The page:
All of these organisms Have been around for A very long time!
Two animal groups included:
Possess a lophophore (a feeding apparatus that has hollow tentacles)
Molluscs, annelids Have a trochoph
Darren Rothberg Biol 105 Evolution 10.31.07 Natural Selection Darwin's Grand Idea 1) Natural Selection a Differential reproductive success (i) Higher mean reproductive success of one type relative to another b Due to relationship between phenotype
Dr. Susan Foster BIOL 105 Evolution 10.19.07
Heritability 1) Can be thought of as the tendency of offspring to resemble their parents because of genetic similarity (i) Study at University of Washington on parent/offspring height Measured parent
Dr. Susan Foster BIOL 105 Evolution 9.12.07
The Fish: The Story of Stickleback I) Gasterosteus aculeatus L. 1) Family Gasterosteidae a Close relative of pipefishes and seahorses b Small fish (2-8 cm at maturity) c Can be reared fairly easily in the
Dr. Susan Foster BIOL 105 Evolution 10.10.07
A Phylogeny of monkeyflowers (mimulus) and kin Ancestral type: Bee-pollinated Bees do not see well in red Need landing platform Derived type: Hummingbird pollinated [evolved twice; great similarity
Darren Rothberg Biol 105 Evolution 10.22.07
Hardy-Weinberg Equilibrium (No Evolution) (Genetic Equilibrium) Derived Independently in 1908 by: o Godfrey Hardy o Wilhelm Weinberg No change in: Allele frequencies between generations Genotype frequen
NATURAL SELECTION; DARWIN'S GRAND IDEA =Differential reproductive success among geneticallybased phenotypes -Due to relationship between phenotype and environment EXPLAINED ADAPTATION =Any heritable trait that increases the fitness of an individual
Dr. Susan Foster BIOL 105 Evolution 10.1.07
Discrete (Qualitative) vs. Quantitative Traits
1) Qualitative (Discrete/Categorical) Traits a Can be categorized Red, blue, yellow, curly, straight b Are typically Mendelian (i) Influenced primarily
Dr. Susan Foster BIOL 105 Evolution 8.29.07
Evolution I: All of the changes that have transformed life on earth from its earliest beginnings to the diversity that characterizes life today. (Most books are just descriptions of evolutionary biology.)
Darren Rothberg Biol 105 Evolution 11.7.07
1) Selection on Quantitative Traits a Directional selection (i) Selection against individuals at one end of the phenotype distribution in favor of individuals at the other extreme Rabbits in Australia 1859
Dr. Susan Foster BIOL 105 Evolution 9.24.07
Evolution - Change in gene frequency between generations in a population I) Requirements for Evolution 1) Variation a Key mutations that lead to traits for natural selection to act upon Examples: Liguus f
Dr. Susan Foster BIOL 105 Evolution 9.5.07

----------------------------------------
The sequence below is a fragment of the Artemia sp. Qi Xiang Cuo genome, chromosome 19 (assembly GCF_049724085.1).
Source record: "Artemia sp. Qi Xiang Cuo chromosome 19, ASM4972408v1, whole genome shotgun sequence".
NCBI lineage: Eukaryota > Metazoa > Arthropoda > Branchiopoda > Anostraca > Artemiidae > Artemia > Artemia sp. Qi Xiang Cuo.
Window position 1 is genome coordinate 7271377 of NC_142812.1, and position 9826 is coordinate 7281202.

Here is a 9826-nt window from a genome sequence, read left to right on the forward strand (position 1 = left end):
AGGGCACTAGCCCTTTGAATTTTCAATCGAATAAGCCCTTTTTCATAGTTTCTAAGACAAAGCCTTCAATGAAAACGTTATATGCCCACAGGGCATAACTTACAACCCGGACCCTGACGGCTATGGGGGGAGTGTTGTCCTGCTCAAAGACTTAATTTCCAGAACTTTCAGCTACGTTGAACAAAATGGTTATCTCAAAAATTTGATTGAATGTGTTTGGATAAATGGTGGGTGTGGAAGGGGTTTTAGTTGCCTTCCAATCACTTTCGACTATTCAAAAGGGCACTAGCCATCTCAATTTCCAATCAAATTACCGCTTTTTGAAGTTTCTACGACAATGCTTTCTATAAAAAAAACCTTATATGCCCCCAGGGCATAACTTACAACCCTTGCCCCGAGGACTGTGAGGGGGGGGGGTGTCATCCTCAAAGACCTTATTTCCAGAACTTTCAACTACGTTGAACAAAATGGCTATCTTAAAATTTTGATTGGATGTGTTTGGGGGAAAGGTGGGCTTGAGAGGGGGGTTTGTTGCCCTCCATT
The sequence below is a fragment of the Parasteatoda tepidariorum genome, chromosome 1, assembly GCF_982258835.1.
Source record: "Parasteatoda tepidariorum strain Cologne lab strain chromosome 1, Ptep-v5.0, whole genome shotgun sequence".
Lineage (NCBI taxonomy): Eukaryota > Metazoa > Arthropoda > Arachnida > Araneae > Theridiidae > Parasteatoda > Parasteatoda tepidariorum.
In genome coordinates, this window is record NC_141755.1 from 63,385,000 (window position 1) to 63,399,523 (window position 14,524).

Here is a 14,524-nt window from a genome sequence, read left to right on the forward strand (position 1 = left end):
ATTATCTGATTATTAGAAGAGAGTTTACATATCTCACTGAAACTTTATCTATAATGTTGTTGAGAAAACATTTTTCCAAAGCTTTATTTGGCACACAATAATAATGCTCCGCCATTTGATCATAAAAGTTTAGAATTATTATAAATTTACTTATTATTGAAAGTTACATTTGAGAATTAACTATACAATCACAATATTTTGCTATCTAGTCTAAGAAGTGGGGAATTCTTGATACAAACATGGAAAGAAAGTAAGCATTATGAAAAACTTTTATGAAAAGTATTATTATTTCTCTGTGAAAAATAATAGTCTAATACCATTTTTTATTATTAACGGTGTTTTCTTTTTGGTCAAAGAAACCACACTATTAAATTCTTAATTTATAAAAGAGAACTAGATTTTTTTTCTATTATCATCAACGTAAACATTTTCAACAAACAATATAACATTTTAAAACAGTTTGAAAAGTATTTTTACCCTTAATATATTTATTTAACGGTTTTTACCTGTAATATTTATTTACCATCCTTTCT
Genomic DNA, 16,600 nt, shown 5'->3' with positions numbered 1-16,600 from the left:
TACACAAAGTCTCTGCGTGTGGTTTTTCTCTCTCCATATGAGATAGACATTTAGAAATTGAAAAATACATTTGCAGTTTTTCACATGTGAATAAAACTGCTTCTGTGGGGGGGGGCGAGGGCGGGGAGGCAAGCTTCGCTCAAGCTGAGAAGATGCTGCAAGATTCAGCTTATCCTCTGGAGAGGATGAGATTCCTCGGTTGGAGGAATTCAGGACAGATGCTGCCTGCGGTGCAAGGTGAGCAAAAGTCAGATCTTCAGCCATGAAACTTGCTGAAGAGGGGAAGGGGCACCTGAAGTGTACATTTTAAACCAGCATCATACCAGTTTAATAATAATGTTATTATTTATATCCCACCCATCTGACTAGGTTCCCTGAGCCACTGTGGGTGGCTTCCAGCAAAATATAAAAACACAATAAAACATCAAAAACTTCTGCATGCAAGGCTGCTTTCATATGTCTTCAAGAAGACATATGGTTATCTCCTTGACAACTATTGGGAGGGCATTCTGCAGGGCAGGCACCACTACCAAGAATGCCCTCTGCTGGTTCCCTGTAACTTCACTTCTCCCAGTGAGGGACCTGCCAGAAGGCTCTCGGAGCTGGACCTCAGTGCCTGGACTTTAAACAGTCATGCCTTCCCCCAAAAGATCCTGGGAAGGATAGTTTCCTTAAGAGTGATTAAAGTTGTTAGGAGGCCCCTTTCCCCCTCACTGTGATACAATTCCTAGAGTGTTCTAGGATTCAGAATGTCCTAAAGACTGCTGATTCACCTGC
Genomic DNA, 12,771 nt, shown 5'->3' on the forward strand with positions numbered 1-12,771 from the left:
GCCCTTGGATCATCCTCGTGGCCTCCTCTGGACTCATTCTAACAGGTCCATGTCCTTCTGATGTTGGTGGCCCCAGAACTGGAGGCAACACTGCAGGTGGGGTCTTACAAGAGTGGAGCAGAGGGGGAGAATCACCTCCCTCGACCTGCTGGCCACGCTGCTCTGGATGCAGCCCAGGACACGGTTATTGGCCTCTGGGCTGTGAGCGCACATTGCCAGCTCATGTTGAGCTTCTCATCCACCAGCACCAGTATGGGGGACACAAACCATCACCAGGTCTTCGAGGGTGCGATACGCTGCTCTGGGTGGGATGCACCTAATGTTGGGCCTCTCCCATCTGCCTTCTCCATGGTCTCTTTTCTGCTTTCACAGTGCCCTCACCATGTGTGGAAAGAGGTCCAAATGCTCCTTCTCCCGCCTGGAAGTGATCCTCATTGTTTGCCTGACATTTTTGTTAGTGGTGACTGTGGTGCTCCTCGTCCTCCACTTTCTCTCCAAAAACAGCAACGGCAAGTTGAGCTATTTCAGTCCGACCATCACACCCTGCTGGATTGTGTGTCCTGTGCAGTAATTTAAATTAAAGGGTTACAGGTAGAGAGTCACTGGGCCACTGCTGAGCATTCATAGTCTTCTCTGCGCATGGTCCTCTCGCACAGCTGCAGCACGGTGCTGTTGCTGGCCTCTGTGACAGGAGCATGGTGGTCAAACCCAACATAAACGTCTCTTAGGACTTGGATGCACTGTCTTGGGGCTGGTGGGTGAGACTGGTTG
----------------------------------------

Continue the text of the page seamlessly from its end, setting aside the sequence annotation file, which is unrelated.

History of Evolutionary Thought 1) Immutability of Species a Definition: Species, once present, do not change over time. b Firmly rooted in Western beliefs c Origin in Greek philosophy d Reinforced in
Darren Rothberg Biol 105 Evolution 11.26.07 MUTATIONS! (cont'd) 1) Chromosome inversions a 2 double strand breaks in chromosome (i) segment detaches, flips, reanneals (improperly/backwards) (ii) inverted sequence cannot align properly with normal ho
Darren Rothberg Biol 105 Evolution 11.16.07
MUTATIONS! 1) Mutation a Ultimate source of all variation b Source of all evolutionary novelty c Without mutation, evolution would stop E. coli lines grown from single cells in a challenging medium St
Darren Rothberg Biol 105 Evolution 12.3.07
Migrations & Gene Flow 1) Migration a Movement of individuals between populations b Causes GENE FLOW 2) Gene Flow a Movement of alleles between populations b Caused by MIGRATION 3) Migration Rates Vary
Darren Rothberg Biol 105 Evolution 12.10.07 I) Units of Selection 1) Allele, cell, organism, family, social group, species 2) Consider: a Specialist insect vs. generalist b Generalist eats many plants c A specialist in the population eats only the b
Darren Rothberg Biol 105 Evolution 11.28.07
The Evolution of Life Histories 1) A life history consists of the overall set of traits an organism possesses that directly affect the number of successful offspring it produces a These are sometimes
Darren Rothberg Biol 105 Evolution
Alpine Sky Pilot: Polemonium viscosum Rocky Mountain wildflower Near the timberline: pollinated by flies, small solitary bees and some bumblebees Higher tundra: bumblebees are only pollinators Flowers here are 12%
How is the typical "posture" of a fish different from that of a land animal?
Girdles and limbs
The limbs are the distal portions of the appendicular skeleton. They typically consist of a combination of long and short bones attached to the l
Ijspeert, AJ, A. Crespi, D. Ryczko, and J-M Cabelguen. 2007. From swimming to walking with a salamander robot driven by a spinal cord model. Science 315:1416-1420.
9 March 2007
A tunicate (sea squirt) Obelia
*Urochordata *Cephalochordata * CRANIATA *Vertebrata
Two clusters of HOX genes Other gene families (that produce signaling molecules and transcription factors) also duplicated Neural crest
Neural crest cells give r
A key innovation Found in arthropods, annelids, chordates, and misc. others Blocking out of an embryo into regions where specific body parts will eventually develop Segmentation determined early in development Differential expressio
ECOLOGY (1) OIKOS:
GREEK WORD MEANING HOME
(2) STUDY OF THE INTERACTIONS BETWEEN ORGANISMS AND THEIR ENVIRONMENTS *ABIOTIC *BIOTIC (3) DIFFERS FROM EVOLUTION IN *TIME SCALE *NATURE OF RESPONSE
LEVELS OF ECOLOGICAL STUDY
POPULATION: A group of i
When did animals evolve?
The "Cambrian Explosion"
~ 550 million years ago Burgess shales Chinese fossil beds
The Edicaria Hills of Australia
Precambrian fossil animals ~ 600 million years ago?
You are here.
So. the first animal may